Central to this social contract is a concern for the future which has become manifest through the term sustainability. This term sustainability has become ubiquitous both within the discourse of globalization and within the discourse of corporate performance. Sustainability is of course a controversial issue and there are many definitions of what is meant by the term. At the broadest definitions sustainability is concerned with the effect which action taken in the present has upon the options available in the future. If resources are utilized in the present then they are no longer available for use in the future, and this is of particular concern if the resources are finite in quantity. Thus raw materials such as coal, iron or oil are finite in quantity and once used are not available for future use. At some point in the future therefore alternatives will be needed to fulfill the functions currently provided by these resources. This may be at some point in the relatively distant future but of more immediate concern is the fact that as resources become depleted then the cost of acquiring the remaining resources tends to increase, and hence the operational costs of organisations tend to increase.

Sustainability therefore implies that society must use no more of a resource than can be regenerated. This can be defined in terms of the carrying capacity of the ecosystem and described with input - output models of resource consumption. Viewing an organisation as part of a wider social and economic system implies that these effects must be taken into account, not just for the measurement of costs and value created in the present but also for the future of the business itself. Such concerns are pertinent at a macro level of society as a whole, or at the level of the nation state but are equally relevant at the micro level of the corporation, the aspect of sustainability with which we are concerned in this book. At this level, measures of sustainability would consider the rate at which resources are consumed by the organisation in relation to the rate at which resources can be regenerated. Unsustainable operations can be accommodated either by developing sustainable operations or by planning for a future lacking in resources currently required. In practice organisations mostly tend to aim towards less unsustainability by increasing efficiency in the way in which resources are utilised. An example would be an energy efficiency programme.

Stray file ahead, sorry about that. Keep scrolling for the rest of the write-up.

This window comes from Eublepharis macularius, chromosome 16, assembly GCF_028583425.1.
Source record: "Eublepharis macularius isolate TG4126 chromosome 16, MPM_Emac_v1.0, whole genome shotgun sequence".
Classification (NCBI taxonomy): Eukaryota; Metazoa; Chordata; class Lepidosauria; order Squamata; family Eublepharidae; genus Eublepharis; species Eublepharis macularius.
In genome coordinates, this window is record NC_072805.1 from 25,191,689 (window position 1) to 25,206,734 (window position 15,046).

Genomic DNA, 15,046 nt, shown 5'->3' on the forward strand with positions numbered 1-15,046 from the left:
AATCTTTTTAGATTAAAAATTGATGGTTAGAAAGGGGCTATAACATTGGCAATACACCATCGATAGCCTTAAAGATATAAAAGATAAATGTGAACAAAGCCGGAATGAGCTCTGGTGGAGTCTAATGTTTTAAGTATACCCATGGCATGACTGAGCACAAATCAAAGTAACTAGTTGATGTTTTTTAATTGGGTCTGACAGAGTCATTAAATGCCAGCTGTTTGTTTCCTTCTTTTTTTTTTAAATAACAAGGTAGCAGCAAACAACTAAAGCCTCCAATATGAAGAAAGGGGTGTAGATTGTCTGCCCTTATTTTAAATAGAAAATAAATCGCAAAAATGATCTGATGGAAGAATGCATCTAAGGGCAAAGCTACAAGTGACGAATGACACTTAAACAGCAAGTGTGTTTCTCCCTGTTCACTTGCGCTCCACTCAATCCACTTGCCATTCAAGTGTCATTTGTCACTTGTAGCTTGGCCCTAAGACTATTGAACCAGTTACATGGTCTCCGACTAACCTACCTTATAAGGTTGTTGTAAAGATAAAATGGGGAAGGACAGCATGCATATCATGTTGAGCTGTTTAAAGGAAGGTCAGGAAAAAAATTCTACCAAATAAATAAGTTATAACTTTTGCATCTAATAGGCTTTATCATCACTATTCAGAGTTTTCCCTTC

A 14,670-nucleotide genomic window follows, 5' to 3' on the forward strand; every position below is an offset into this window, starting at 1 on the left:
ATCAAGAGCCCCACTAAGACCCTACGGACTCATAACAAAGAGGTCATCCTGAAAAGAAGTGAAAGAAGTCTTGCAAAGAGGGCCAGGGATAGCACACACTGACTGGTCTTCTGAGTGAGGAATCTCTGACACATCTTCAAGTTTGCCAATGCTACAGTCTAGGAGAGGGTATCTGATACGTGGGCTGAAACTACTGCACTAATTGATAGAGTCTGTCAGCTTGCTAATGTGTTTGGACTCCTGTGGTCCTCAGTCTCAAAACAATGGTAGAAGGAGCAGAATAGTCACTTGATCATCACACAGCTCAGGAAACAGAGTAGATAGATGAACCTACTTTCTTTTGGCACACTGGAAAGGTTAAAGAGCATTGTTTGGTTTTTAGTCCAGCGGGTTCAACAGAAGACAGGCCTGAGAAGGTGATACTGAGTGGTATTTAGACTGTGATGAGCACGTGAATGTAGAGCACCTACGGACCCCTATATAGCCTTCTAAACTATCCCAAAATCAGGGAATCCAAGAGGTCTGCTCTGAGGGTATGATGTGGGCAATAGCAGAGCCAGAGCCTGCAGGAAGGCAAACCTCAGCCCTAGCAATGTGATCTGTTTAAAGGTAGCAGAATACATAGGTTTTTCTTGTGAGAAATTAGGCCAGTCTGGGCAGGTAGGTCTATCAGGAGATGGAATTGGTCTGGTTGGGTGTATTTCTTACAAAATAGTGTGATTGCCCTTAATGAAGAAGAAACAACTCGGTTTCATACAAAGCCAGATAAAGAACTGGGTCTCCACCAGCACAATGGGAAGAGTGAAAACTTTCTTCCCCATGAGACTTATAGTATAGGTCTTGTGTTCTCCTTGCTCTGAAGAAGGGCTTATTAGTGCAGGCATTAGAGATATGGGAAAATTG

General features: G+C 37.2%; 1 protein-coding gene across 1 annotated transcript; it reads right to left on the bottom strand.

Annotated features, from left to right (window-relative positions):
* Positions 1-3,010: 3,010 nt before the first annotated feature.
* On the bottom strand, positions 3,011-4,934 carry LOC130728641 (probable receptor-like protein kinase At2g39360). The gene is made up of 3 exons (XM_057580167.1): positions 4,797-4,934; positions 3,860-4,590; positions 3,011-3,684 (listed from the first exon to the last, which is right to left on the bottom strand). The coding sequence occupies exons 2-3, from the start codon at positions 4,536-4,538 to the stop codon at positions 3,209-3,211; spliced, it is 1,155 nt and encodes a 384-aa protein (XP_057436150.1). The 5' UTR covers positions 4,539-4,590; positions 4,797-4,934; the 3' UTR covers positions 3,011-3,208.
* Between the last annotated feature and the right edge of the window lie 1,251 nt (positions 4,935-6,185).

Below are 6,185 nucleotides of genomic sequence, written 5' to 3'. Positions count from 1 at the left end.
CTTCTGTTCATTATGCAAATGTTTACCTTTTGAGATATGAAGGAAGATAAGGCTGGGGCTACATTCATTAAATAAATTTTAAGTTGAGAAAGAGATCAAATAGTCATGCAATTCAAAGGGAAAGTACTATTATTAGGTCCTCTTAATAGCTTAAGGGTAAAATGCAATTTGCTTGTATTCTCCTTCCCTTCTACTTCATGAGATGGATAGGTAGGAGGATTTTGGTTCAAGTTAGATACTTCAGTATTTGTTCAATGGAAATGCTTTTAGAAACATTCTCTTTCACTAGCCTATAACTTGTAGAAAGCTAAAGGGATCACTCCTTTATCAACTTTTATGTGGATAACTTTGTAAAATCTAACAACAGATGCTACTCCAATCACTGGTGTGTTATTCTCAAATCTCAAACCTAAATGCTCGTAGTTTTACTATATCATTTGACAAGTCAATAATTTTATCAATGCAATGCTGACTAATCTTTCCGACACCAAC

One view of good corporate performance is that of stewardship and thus just as the management of an organisation is concerned with the stewardship of the financial resources of the organisation so too would management of the organisation be concerned with the stewardship of environmental resources. The difference however is that environmental resources are mostly located externally to the organisation. Stewardship in this context therefore is concerned with the resources of society as well as the resources of the organisation. As far as stewardship of external environmental resources is concerned then the central tenet of such stewardship is that of ensuring sustainability. Sustainability is focused on the future and is concerned with ensuring that the choices of resource utilisation in the future are not constrained by decisions taken in the present. This necessarily implies such concepts as generating and utilising renewable resources, minimizing pollution and using new techniques of manufacture and distribution. It also implies the acceptance of any costs involved in the present as an investment for the future.